Cricket World Cup 2015: Mahela Jayawardene laments 'tough' exit
Sri Lanka batsman Mahela Jayawardene says the World Cup quarter-final defeat to South Africa was a "tough" way to bow out of international cricket.
The nine-wicket loss at Sydney was also team-mate Kumar Sangakkara's last one-day international.
"It is tough to leave international cricket on a day like this," said Jayawardene, 37.
Sangakkara, 37, added: "Disappointments are part of our careers. You have to take them on the chin."
Sri Lanka were bowled out for 133 at the Sydney Cricket Ground, with Sangakkara making 45 and Jayawardene four. South Africa then chased the target for the loss of only one wicket in 18 overs.
"I will have time to look back through my career and maybe in a few months' time it will be nice to look back at the memories," said Jayawardene.
"But it is disappointing to finish off like this."
|Most runs in a single World Cup|
|548||Mahela Jayawardene||Sri Lanka||11||2007|
|541||Kumar Sangakkara||Sri Lanka||7||2015|
Right-hander Jayawardene scored 11,814 runs in 149 Tests and 12,650 runs in 448 one-day internationals.
Sangakkara ends his ODI career on 404 caps and with 14,234 runs, a tally second only to Sachin Tendulkar. His 482 dismissals is more than any other wicket-keeper.
The pair, both former national team captains, hold the record for the highest partnership in Test cricket, 624 for the third wicket against South Africa in 2006.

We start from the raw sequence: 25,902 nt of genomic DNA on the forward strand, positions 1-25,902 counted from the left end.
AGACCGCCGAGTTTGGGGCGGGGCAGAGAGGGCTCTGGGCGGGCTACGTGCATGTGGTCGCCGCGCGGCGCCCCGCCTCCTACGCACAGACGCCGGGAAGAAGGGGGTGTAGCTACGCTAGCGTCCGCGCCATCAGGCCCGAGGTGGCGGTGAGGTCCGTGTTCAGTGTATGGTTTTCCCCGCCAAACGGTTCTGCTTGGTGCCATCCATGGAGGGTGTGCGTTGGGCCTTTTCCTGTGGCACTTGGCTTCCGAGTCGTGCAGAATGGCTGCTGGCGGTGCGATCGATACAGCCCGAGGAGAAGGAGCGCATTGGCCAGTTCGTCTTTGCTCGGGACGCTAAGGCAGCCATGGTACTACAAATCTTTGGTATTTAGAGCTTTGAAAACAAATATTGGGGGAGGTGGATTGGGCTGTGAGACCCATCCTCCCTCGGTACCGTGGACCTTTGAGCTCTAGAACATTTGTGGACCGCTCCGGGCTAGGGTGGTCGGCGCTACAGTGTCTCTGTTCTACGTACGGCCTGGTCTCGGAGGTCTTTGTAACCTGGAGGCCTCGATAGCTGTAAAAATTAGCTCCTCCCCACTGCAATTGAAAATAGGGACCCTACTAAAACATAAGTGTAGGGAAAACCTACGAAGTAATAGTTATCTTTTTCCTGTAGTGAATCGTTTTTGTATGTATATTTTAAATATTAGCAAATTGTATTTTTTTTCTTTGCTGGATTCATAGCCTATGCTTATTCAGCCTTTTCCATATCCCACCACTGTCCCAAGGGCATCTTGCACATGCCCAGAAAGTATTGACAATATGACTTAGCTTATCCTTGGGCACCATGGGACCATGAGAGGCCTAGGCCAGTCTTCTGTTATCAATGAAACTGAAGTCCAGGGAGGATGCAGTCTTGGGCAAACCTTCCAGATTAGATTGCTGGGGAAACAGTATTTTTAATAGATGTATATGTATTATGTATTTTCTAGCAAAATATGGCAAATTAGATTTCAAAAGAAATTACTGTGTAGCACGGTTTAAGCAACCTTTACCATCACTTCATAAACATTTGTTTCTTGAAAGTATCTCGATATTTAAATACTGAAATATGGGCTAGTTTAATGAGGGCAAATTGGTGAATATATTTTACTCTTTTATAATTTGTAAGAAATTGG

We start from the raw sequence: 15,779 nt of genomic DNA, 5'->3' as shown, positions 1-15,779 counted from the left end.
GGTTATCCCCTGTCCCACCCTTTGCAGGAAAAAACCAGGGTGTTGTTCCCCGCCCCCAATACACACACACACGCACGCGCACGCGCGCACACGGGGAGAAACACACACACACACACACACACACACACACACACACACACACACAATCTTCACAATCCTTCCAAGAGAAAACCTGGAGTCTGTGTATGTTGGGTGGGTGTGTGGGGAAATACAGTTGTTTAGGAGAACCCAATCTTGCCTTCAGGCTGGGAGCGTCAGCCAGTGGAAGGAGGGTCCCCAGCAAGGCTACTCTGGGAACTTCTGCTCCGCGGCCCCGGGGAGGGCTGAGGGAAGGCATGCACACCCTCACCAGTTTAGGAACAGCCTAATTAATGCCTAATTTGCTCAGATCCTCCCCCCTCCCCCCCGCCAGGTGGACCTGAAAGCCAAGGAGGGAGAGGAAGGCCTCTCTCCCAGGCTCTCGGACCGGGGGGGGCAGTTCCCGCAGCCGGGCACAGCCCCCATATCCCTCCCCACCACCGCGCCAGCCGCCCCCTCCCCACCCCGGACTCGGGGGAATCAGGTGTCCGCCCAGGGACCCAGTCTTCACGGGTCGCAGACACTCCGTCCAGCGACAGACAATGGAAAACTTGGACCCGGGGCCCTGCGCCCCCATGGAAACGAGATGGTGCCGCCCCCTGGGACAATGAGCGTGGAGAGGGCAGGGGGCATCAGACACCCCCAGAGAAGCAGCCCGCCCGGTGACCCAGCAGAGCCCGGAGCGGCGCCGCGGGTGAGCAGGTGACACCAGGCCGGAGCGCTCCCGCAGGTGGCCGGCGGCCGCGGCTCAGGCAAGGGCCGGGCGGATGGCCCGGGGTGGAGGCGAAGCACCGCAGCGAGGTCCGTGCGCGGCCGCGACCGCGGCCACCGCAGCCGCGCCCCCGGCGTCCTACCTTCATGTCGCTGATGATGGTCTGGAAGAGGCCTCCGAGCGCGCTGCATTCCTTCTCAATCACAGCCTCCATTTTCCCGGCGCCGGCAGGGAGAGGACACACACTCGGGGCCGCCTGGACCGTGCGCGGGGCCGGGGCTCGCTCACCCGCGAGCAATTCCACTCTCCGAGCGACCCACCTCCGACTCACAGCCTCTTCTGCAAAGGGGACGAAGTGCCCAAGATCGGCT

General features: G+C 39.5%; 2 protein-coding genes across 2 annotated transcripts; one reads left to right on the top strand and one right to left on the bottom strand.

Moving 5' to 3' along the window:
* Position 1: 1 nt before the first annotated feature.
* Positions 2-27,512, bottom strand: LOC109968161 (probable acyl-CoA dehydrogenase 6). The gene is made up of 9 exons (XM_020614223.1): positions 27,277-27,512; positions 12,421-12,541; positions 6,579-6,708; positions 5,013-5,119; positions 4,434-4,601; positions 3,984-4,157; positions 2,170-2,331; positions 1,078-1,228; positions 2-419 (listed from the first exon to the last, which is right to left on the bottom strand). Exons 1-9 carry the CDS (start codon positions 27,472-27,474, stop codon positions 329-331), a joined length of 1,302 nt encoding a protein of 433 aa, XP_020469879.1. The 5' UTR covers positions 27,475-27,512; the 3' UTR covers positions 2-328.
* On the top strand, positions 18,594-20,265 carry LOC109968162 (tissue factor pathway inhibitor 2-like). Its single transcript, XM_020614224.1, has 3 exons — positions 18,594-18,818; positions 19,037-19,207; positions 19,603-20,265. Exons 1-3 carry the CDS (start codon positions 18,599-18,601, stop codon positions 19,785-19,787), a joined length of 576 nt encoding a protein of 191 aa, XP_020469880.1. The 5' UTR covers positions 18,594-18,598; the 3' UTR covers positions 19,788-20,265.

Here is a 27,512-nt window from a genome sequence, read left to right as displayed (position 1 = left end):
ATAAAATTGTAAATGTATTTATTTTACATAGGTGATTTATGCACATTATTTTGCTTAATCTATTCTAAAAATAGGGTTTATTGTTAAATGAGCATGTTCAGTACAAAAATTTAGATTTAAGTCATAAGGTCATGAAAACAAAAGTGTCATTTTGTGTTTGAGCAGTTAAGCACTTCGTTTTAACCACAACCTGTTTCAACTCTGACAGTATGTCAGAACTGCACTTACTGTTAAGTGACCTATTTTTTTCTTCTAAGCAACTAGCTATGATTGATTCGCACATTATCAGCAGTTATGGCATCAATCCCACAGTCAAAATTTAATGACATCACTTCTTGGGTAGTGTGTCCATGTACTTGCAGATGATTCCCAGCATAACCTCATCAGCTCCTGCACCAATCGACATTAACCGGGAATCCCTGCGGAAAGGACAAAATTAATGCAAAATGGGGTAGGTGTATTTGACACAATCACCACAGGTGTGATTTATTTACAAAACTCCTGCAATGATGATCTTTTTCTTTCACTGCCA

"On behalf of the nation and the team, I thank them for their invaluable service," said current Sri Lanka captain Angelo Mathews.
"The best thing for us would have been to go to the final and win it for them but it was not to be."
Sangakkara will retire from international limited-overs cricket after a World Cup where he became the first man to score a hundred in four successive one-day internationals.
"There's tape holding my fingers together and a lot more holding my body together," said the left-hander, who will continue to play Test cricket and will play for Surrey in this summer's county championship.
"Retiring is not about form. I'm sure I could play a year or two more, but the time is now and it's right. I'm pretty happy with the decision I've made.
"A lot of greater players than me have gone and the game has continued, other players take that mantle. In my case, it won't be any different."
Jayawardene, who made his international debut in 1997, is set to play T20 cricket for Sussex in the coming season.
"I will sit and enjoy my life," he said. "It has been a good 18 years and there have been no regrets, but it is time to look for different challenges.
"Our time has done and we must leave with peace and enjoy what we have achieved."